Ever wonder how we got here? How the Earth was formed, how we human beans popped into existence? There are several versions of the creation myth–you can take your pick when it comes to explaining how we emerged from the Great Black Void: Christian, Hindu, Egyptian, Norse, the list could go on and on. But my favorite has got to be that wacky Greek version, so recently made popular by former middle school teacher Rick Riordan. But forget Percy Jackson, he’s just some johnny-come-lately compared to the dude who made the lightning in the first place, the very first international playboy and rebellious teenager, Zeus. Artist and author George O’Connor provides readers with a crash course in the Greek creation myth, which basically consists of Mother Earth and Father Sky giving birth to some big nasty gods, including Kronos, who wants to keep all the temporal goodies for himself. So every time his wife has a baby, he swallows it so it can’t grow up to challenge him. Eventually his wife gets sick of giving up her babies for dinner, so she hides one. Zeus is raised in secret by hot nymphs (which will explain his later lady-killer ways) and tricks his father into swallowing a poison plant which makes him vomit up all Zeus’s sibs, now fully grown and totally pissed off! What happens next is the story of how Zeus claims his father’s throne with the help of his super sibs (more about them later) and gets the lightning that Percy’s gotta find in couple thousand years. O’Connor’s hyper-kinetic art is old school comic book illustration, full of action, energy and bursts of color. For those of you also interested in more than just a good celestial butt-kicking, there’s also a helpful Greek god family tree in the front and some fun extras in the back, including minor god and goddess profiles and some cool websites you might want to visit. For more Greek superhero action, pair this GN with the new and improved Clash of the Titans.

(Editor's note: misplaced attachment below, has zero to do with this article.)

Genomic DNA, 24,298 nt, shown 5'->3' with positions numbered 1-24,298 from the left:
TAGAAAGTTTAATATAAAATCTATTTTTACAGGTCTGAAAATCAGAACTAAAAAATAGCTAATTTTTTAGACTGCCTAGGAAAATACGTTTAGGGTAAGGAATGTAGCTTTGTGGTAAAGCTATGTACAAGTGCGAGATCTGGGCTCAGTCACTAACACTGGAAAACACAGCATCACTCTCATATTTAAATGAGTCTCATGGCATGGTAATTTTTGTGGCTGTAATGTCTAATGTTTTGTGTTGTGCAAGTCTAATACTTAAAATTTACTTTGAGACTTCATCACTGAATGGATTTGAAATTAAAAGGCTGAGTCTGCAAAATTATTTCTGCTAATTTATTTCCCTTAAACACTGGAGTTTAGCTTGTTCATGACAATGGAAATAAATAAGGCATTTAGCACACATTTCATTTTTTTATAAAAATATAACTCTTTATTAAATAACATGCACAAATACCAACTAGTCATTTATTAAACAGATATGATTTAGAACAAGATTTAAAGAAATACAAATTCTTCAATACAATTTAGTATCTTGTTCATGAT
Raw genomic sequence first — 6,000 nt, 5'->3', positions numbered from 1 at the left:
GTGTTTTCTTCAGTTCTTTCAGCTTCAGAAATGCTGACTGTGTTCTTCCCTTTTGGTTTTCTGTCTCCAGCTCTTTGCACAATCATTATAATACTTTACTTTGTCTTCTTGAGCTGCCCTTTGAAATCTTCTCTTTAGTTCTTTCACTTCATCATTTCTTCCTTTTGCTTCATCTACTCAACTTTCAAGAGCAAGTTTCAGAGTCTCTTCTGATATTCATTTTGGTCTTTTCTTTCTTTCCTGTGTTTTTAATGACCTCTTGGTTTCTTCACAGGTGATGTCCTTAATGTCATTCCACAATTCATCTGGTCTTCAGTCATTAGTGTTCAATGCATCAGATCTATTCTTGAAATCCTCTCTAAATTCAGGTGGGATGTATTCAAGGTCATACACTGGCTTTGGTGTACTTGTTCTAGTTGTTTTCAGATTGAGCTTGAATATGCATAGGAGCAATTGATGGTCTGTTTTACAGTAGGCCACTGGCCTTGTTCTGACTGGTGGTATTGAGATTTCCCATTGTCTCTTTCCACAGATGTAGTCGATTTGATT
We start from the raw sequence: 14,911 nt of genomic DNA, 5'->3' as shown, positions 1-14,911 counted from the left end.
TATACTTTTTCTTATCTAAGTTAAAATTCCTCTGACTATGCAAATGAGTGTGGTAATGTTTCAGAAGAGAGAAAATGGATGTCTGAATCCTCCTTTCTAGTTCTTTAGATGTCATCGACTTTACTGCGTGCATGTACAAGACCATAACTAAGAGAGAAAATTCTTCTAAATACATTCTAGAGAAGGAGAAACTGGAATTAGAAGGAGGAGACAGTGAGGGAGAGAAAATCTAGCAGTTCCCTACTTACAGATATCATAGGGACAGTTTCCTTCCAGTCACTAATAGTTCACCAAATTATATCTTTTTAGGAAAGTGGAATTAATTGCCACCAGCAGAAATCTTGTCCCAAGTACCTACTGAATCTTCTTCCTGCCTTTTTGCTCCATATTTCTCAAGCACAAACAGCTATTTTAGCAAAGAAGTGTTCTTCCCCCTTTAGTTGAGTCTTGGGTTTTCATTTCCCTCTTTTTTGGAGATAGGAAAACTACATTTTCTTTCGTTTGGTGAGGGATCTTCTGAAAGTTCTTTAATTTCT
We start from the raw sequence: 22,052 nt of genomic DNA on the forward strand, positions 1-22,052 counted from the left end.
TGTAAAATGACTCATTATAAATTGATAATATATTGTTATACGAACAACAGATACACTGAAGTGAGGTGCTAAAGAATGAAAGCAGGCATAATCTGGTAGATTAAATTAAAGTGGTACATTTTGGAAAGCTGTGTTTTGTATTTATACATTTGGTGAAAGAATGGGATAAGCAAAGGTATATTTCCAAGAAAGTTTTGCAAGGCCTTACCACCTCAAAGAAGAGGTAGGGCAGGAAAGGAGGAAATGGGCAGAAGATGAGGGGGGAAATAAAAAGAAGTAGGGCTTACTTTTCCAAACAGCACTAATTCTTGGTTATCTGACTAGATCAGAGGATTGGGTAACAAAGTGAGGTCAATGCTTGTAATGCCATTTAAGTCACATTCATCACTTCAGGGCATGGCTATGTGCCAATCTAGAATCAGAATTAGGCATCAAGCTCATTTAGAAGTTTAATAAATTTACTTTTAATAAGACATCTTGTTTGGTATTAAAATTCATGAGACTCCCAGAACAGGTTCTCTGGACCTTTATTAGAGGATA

One thought on “Zeus: King of the Gods by George O’Connor”
This one spent about 30 seconds on a book easel in my library after I cataloged it. I’m glad that I took the time to read it before cataloging, because I don’t think I will be seeing much of it, except to check it out to the friend who follows each borrower in with, “Can I have that when you check it in?”
Love the review.